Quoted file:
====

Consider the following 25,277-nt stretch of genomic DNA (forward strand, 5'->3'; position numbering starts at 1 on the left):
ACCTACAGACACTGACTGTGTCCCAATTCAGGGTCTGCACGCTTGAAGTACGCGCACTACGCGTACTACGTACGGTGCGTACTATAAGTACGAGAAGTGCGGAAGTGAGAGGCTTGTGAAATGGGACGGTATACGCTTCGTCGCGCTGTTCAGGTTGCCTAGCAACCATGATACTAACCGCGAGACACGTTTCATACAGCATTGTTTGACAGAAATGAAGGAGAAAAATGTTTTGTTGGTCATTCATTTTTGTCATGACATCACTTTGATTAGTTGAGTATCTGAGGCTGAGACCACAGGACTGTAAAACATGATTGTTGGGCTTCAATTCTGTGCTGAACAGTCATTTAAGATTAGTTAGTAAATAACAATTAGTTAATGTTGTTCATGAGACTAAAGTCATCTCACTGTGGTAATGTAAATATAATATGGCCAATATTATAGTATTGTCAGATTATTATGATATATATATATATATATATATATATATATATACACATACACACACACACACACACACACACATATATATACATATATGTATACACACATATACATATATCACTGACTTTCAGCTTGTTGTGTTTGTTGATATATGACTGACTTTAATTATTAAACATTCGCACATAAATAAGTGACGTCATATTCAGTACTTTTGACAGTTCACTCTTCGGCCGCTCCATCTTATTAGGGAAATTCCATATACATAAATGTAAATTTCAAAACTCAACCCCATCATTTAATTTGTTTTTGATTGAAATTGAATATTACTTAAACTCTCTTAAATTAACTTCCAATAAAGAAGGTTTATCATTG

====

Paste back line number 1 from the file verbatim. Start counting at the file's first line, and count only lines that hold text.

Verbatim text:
Consider the following 25,277-nt stretch of genomic DNA (forward strand, 5'->3'; position numbering starts at 1 on the left):